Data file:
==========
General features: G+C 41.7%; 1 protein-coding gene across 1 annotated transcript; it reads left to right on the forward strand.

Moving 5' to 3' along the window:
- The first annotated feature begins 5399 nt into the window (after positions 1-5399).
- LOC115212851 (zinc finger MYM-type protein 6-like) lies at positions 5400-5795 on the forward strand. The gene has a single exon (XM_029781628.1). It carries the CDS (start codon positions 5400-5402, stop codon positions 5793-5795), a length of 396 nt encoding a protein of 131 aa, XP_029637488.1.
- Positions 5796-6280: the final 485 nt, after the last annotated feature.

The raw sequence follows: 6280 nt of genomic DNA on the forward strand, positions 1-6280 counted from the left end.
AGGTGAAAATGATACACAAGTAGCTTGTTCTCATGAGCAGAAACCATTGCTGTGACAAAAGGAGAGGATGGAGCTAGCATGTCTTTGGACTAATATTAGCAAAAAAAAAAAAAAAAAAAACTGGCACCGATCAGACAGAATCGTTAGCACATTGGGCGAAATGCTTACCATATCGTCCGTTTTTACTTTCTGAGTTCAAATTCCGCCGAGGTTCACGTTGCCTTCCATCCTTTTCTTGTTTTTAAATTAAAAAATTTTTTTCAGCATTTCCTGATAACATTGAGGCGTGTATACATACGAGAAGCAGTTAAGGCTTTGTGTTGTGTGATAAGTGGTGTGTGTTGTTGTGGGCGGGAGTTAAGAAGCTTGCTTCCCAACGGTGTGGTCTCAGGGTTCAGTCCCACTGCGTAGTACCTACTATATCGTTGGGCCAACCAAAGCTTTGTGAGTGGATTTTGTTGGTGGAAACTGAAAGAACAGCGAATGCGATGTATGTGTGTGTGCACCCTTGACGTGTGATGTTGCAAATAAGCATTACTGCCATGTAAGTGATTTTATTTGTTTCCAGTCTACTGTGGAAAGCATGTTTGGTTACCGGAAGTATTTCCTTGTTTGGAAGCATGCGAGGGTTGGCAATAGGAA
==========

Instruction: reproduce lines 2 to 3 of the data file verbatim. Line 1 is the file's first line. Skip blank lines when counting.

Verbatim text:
Moving 5' to 3' along the window:
- The first annotated feature begins 5399 nt into the window (after positions 1-5399).